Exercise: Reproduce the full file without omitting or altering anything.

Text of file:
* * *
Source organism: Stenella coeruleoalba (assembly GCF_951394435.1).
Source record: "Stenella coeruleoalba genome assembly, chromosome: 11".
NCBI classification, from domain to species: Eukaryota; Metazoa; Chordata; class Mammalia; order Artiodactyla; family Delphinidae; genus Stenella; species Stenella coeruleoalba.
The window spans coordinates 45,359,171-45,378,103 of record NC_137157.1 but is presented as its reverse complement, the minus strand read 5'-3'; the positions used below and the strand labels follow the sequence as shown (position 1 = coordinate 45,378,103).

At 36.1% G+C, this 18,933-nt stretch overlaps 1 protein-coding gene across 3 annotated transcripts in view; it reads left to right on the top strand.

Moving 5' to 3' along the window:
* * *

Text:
Source organism: Stenella coeruleoalba (assembly GCF_951394435.1).
Source record: "Stenella coeruleoalba genome assembly, chromosome: 11".
NCBI classification, from domain to species: Eukaryota; Metazoa; Chordata; class Mammalia; order Artiodactyla; family Delphinidae; genus Stenella; species Stenella coeruleoalba.
The window spans coordinates 45,359,171-45,378,103 of record NC_137157.1 but is presented as its reverse complement, the minus strand read 5'-3'; the positions used below and the strand labels follow the sequence as shown (position 1 = coordinate 45,378,103).

At 36.1% G+C, this 18,933-nt stretch overlaps 1 protein-coding gene across 3 annotated transcripts in view; it reads left to right on the top strand.

Moving 5' to 3' along the window: